Greening Your Cleaning Routine?

Four Common Ingredients to Avoid

Spring has finally come and that means spring cleaning is on everyone’s mind. And with Earth Day being celebrated last month, lots of people are thinking about how the choices they make affect the environment. Why not combine the two and look at greening your cleaning routine?

Not only are sustainable cleaning products and methods environmentally sound solutions, they also offer benefits to employees, including better indoor air quality and reduced exposure to toxins. Making the switch to more environmentally-friendly cleaning supplies can seem confusing at first. There are a lot of buzz words out there. How do you know what to look for? We’re here to help with a breakdown of some of the most common label claims and what they mean.


The label reads: Low- or no-VOCs

Why should you avoid them? VOCs, or volatile organic compounds, are carbon-based chemicals that easily evaporate into the air. If the building or room being cleaned is improperly ventilated, the gases formed by the evaporation can be breathed in and cause both short- and long-term health problems, including eye, nose and throat irritation; headache; allergic skin reactions; nausea; and dizziness.

Where are they found? VOCs are commonly found in paint, cleaning supplies, copier and printer supplies, and office supplies including correction fluid, glue, and permanent markers.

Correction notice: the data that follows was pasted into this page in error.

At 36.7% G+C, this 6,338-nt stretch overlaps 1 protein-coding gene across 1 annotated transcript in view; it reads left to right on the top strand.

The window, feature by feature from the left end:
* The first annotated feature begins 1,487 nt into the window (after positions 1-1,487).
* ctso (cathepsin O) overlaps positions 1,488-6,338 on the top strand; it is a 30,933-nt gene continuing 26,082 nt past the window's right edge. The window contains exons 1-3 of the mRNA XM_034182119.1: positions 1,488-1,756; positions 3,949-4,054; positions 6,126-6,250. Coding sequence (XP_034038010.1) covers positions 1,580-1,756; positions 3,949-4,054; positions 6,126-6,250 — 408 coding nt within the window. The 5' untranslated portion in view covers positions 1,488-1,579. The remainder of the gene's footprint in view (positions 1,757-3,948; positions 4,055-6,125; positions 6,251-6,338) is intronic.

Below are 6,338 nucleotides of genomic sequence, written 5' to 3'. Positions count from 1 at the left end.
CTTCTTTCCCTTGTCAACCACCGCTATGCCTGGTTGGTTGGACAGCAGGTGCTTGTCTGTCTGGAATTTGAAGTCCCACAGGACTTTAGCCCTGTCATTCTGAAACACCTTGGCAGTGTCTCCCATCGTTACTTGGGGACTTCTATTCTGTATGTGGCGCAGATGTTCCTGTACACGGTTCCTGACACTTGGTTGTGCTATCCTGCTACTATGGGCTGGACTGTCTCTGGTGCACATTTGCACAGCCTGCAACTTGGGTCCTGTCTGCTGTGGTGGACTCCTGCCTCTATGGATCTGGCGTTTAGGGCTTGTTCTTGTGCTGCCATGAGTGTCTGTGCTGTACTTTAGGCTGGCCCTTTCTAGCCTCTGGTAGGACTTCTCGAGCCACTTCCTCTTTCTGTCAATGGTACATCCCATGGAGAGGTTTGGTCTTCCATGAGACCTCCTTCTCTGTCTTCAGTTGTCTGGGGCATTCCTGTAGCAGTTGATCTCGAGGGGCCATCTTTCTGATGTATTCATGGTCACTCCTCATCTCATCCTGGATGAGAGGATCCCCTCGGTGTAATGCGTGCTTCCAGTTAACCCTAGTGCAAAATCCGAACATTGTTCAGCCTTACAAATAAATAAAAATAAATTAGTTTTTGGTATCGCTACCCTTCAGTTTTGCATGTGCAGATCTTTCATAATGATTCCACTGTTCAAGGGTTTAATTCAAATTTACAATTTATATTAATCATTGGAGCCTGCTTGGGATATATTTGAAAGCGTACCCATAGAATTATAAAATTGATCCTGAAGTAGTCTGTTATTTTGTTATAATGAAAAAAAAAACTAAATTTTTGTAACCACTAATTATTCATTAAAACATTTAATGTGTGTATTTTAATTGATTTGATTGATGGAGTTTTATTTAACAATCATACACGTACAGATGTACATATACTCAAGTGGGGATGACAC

The label reads No petroleum-based solvents

Why should you avoid them? The most important part of any cleaner is the detergent itself. Since WWII, most of these detergents (or surfactants) have been petroleum-based chemicals made from processing crude oil. Some of these compounds are relatively harmless to humans, but some can cause irritation and others can be toxic or cause health problems. Petroleum-based chemicals are also a source of VOCs.

Petroleum-based ingredients have serious impacts on the environment. Petroleum isn’t a renewable resource, and extracting and refining it leads to pollution. Petroleum-based ingredients that make their way into wastewater can pollute waterways.

Where are they found? Petroleum-based compounds can be found in almost all types of common cleaning supplies. Cleaners that use vegetable based oils, such as coconut oil, are a good alternative.


The label reads: No ammonia/No chlorine bleach

Why should you avoid them? Both ammonia and chlorine bleach are poisonous, and can cause severe eye and skin irritation or even burn skin. When mixed together, ammonia and chlorine bleach produce poisonous fumes that can be fatal. Chlorine bleach can also react with other chemicals in wastewater to produce toxic or cancer-causing compounds.

Where are they found? Both are found in many cleaners, including floor cleaners, bathroom and kitchen cleaners, glass cleaners, toilet cleaners, dish detergents, and mildew removers.


The label reads: Alcohol-free

Why should you avoid it? Alcohol can cause skin and respiratory irritation. It’s also flammable and can damage some surfaces if not properly diluted.

Where is it found? Alcohol is often found in spray cleaners, including all-purpose cleaners, glass cleaners, and disinfecting cleaners.

Clorox: Green Works

Sustainable cleaning products deliver the same great quality and performance as traditional products so you can make a difference without noticing a difference. If you want to head down a greener path, look for products made with natural or plant-based ingredients. Products with the Green Seal logo or the EPA Design for the Environment logo have been third-party tested for safety, so they’re a great place to start. We offer several green cleaning product lines, including these:

  • Seventh Generation
  • Method
  • Green Works
  • CLR